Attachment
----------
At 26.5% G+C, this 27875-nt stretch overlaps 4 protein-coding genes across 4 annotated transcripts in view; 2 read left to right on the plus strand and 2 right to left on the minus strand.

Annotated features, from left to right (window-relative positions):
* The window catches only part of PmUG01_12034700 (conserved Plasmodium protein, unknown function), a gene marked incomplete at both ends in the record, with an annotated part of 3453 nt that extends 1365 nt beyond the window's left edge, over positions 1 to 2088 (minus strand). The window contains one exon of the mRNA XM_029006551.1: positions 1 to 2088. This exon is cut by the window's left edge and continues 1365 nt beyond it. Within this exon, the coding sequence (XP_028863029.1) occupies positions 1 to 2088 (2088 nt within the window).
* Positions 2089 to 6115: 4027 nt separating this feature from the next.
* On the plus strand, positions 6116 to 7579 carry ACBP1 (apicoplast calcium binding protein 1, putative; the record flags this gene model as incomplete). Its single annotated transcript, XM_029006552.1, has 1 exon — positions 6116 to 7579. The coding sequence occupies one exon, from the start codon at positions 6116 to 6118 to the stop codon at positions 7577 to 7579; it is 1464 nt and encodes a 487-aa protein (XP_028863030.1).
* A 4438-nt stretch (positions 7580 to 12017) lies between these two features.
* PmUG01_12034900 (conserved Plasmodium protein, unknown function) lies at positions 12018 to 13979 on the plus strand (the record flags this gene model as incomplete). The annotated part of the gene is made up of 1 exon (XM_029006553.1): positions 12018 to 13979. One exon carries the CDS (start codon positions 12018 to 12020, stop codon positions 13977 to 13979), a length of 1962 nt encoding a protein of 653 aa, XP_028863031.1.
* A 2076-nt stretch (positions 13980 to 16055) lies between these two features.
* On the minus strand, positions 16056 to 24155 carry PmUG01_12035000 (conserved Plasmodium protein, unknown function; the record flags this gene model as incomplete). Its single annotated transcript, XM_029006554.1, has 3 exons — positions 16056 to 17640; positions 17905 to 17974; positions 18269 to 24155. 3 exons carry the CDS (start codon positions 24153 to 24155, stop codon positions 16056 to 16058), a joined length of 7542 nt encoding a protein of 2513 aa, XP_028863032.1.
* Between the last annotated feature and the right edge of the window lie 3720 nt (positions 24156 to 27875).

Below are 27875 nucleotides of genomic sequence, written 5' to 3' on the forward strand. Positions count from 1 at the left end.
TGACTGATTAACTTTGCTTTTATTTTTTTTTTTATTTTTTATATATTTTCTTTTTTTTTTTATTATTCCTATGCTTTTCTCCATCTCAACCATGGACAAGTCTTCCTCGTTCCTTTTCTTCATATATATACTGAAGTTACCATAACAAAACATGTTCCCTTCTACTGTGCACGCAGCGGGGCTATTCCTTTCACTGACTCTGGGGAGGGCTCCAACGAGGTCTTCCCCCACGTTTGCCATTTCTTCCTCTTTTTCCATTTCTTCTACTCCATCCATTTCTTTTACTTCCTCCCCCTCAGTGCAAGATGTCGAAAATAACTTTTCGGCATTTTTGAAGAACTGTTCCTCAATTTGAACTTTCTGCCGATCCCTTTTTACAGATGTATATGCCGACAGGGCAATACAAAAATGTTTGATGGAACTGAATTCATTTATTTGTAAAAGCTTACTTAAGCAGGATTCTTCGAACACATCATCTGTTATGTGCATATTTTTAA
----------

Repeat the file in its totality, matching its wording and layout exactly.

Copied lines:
At 26.5% G+C, this 27875-nt stretch overlaps 4 protein-coding genes across 4 annotated transcripts in view; 2 read left to right on the plus strand and 2 right to left on the minus strand.

Annotated features, from left to right (window-relative positions):
* The window catches only part of PmUG01_12034700 (conserved Plasmodium protein, unknown function), a gene marked incomplete at both ends in the record, with an annotated part of 3453 nt that extends 1365 nt beyond the window's left edge, over positions 1 to 2088 (minus strand). The window contains one exon of the mRNA XM_029006551.1: positions 1 to 2088. This exon is cut by the window's left edge and continues 1365 nt beyond it. Within this exon, the coding sequence (XP_028863029.1) occupies positions 1 to 2088 (2088 nt within the window).
* Positions 2089 to 6115: 4027 nt separating this feature from the next.
* On the plus strand, positions 6116 to 7579 carry ACBP1 (apicoplast calcium binding protein 1, putative; the record flags this gene model as incomplete). Its single annotated transcript, XM_029006552.1, has 1 exon — positions 6116 to 7579. The coding sequence occupies one exon, from the start codon at positions 6116 to 6118 to the stop codon at positions 7577 to 7579; it is 1464 nt and encodes a 487-aa protein (XP_028863030.1).
* A 4438-nt stretch (positions 7580 to 12017) lies between these two features.
* PmUG01_12034900 (conserved Plasmodium protein, unknown function) lies at positions 12018 to 13979 on the plus strand (the record flags this gene model as incomplete). The annotated part of the gene is made up of 1 exon (XM_029006553.1): positions 12018 to 13979. One exon carries the CDS (start codon positions 12018 to 12020, stop codon positions 13977 to 13979), a length of 1962 nt encoding a protein of 653 aa, XP_028863031.1.
* A 2076-nt stretch (positions 13980 to 16055) lies between these two features.
* On the minus strand, positions 16056 to 24155 carry PmUG01_12035000 (conserved Plasmodium protein, unknown function; the record flags this gene model as incomplete). Its single annotated transcript, XM_029006554.1, has 3 exons — positions 16056 to 17640; positions 17905 to 17974; positions 18269 to 24155. 3 exons carry the CDS (start codon positions 24153 to 24155, stop codon positions 16056 to 16058), a joined length of 7542 nt encoding a protein of 2513 aa, XP_028863032.1.
* Between the last annotated feature and the right edge of the window lie 3720 nt (positions 24156 to 27875).

Below are 27875 nucleotides of genomic sequence, written 5' to 3' on the forward strand. Positions count from 1 at the left end.
TGACTGATTAACTTTGCTTTTATTTTTTTTTTTATTTTTTATATATTTTCTTTTTTTTTTTATTATTCCTATGCTTTTCTCCATCTCAACCATGGACAAGTCTTCCTCGTTCCTTTTCTTCATATATATACTGAAGTTACCATAACAAAACATGTTCCCTTCTACTGTGCACGCAGCGGGGCTATTCCTTTCACTGACTCTGGGGAGGGCTCCAACGAGGTCTTCCCCCACGTTTGCCATTTCTTCCTCTTTTTCCATTTCTTCTACTCCATCCATTTCTTTTACTTCCTCCCCCTCAGTGCAAGATGTCGAAAATAACTTTTCGGCATTTTTGAAGAACTGTTCCTCAATTTGAACTTTCTGCCGATCCCTTTTTACAGATGTATATGCCGACAGGGCAATACAAAAATGTTTGATGGAACTGAATTCATTTATTTGTAAAAGCTTACTTAAGCAGGATTCTTCGAACACATCATCTGTTATGTGCATATTTTTAA